In the mid-1930s, Japan's colonial policy entered a phase of heavy industrialization that embraced all of Northeast Asia. Unlike most colonial powers, Japan located heavy industry in its colonies and brought the means of production to the labor and raw materials. Manchuria and northern Korea got steel mills, automotive plants, petrochemical complexes, and enormous hydroelectric facilities. The region was held exclusively by Japan and tied together with the home market to the point that national boundaries had became less important than the new transnational, integrated production. To facilitate this production, Japan also built railroads, highways, cities, ports, and other modern transportation and communication facilities. By 1945 Korea proportionally had more kilometers of railroads than any other Asian country save Japan, leaving only remote parts of the central east coast and the wild northeastern Sino-Korean border region untouched by modern means of conveyance. These changes were externally induced and served Japanese, not Korean interests. Thus they represented a kind of overdevelopment.
Impact of World War II on Korean Society
The same exogenous changes fostered underdevelopment in Korean society as a whole. The Korean upper and managerial classes did not develop; instead their development was retarded or swelled suddenly at Japanese behest. Among the majority peasant class, change was advanced. Koreans became the mobile human capital used to work the new factories in northern Korea and Manchuria, mines and other enterprises in Japan, and urban factories in southern Korea. From 1935 to 1945, Korea began its industrial revolution with many of the usual characteristics: uprooting of peasants from the land, the emergence of a working class, urbanization, and population mobility. [Source: Andrea Matles Savada, Library of Congress, 1993]
In Korea the process was telescoped, giving rise to comparatively remarkable population movements. By 1945 about 11 percent of the entire Korean population was abroad (mostly in Japan and Manchuria), and 20 percent of all Koreans were either abroad or in a province other than that in which they were born, with most of the interprovincial movement being southern peasants moving into northern industry. This was, by and large, a forced or mobilized movement; by 1942 it often meant drafted, conscripted labor. Peasants lost land or rights to work land only to end up working in unfamiliar factory settings, doing the dirty work for a pittance.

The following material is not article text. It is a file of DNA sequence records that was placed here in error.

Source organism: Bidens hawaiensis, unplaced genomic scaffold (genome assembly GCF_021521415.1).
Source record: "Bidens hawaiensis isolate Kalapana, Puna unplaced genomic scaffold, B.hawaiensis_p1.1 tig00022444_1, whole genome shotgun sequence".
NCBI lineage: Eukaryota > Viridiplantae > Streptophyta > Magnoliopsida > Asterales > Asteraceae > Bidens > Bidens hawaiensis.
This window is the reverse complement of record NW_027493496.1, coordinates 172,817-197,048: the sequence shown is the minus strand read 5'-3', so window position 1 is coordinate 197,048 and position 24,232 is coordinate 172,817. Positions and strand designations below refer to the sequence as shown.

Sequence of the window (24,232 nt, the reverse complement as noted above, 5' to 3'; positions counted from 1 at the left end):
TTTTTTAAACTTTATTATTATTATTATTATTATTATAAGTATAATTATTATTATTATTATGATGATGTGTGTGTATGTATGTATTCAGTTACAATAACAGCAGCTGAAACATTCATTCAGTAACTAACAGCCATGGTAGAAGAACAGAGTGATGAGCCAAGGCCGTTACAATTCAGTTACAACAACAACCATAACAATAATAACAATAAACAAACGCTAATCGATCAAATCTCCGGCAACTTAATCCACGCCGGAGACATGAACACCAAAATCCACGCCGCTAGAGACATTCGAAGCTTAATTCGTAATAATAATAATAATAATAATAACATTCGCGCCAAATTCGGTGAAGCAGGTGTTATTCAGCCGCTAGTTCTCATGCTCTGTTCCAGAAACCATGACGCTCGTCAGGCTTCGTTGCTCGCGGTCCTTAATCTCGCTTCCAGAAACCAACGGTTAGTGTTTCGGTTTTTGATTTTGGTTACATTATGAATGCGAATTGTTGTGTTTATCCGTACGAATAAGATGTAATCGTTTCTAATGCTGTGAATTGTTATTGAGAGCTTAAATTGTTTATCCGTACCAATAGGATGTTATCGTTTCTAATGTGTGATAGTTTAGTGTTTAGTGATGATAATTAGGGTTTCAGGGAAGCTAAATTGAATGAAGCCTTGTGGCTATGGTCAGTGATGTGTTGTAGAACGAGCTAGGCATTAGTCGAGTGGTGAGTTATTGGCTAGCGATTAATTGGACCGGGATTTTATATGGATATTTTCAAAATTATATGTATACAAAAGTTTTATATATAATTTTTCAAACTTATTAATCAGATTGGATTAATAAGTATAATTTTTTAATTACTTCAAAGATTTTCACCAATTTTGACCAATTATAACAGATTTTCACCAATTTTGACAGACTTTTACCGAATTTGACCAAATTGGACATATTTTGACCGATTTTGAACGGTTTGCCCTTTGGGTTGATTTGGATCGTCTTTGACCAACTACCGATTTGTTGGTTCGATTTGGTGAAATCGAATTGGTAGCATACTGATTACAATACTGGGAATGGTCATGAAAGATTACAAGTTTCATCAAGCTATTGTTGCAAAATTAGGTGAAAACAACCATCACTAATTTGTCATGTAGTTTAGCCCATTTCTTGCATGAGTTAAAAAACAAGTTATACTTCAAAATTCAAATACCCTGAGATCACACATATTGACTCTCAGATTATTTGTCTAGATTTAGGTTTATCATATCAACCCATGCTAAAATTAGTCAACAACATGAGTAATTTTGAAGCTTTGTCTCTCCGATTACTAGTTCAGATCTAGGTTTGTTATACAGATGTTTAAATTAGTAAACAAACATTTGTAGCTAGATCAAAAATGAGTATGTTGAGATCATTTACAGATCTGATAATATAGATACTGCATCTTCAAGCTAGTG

Perhaps the most important characteristic of Korea's colonial experience was the manner in which it ended: the last decade of a four-decade imperium was a pressure cooker. The colonial situation built to a crescendo, abruptly collapsed, and left the Korean people and two opposing great powers to deal with the results.
When the colonial system was abruptly terminated in 1945, millions of Koreans sought to return to their native villages from these far-flung mobilization details. But they were no longer the same people: they had grievances against those who had remained secure at home, they had suffered material and status losses, they had often come into contact with new ideologies, and they had all seen a broader world beyond the villages. It was these circumstances that loosed upon postwar Korea a mass of changed and disgruntled people who deeply disordered the early postwar period and the plans of the United States and the Soviet Union.
Korean Forced Laborers
In 1945 2.5 million Koreans were serving abroad in the Japanese Empire. Scholars have estimated that 1.2 millions Koreans were forced to work in Japan (the Japanese government says only 80,000 were required to do so. [Source: The Times of London]
An estimated 4 million Koreans were forced to work as slave laborers between 1910 and 1945 in mines, factories, construction sites and battle zones in Korea, Japan and elsewhere in Asia and the Pacific. During World War II they dug trenches and tunnels, cleared mines and performed other duties, and were often the victims of Allied bombing raids.
The forced laborers lived in squalid camps, were poorly fed and were often beaten by brutal guards. They were promised meager wages which were deposited in postal saving accounts but many of the laborers never saw the money. Hundreds of Korean forced laborers in Japan were slaughtered in 1923 after Korea was blamed for causing the great Tokyo earthquake.
World War II Experience of One Young Korean Forced Laborer
Chong Chansu, a student from North Cholla Province born in 1923, said: Because our family was poor I paid for my own schooling, doing odd jobs to earn money. From fourth grade, I delivered the newspaper to pay for tuition and school supplies. I went up to Seoul for middle school, and because I had already paid for my own schooling, going up to Seoul did not faze me at all. I lived with my elder brother who was married and working in Seoul. [Source: “From Under the Black Umbrella: Voices from Colonial Korea, 1910-1945", by Hildi Kang (Ithaca: Cornell University Press, 2001), 117-118, Asia for Educators Columbia University afe.easia.columbia.edu ^^^ ]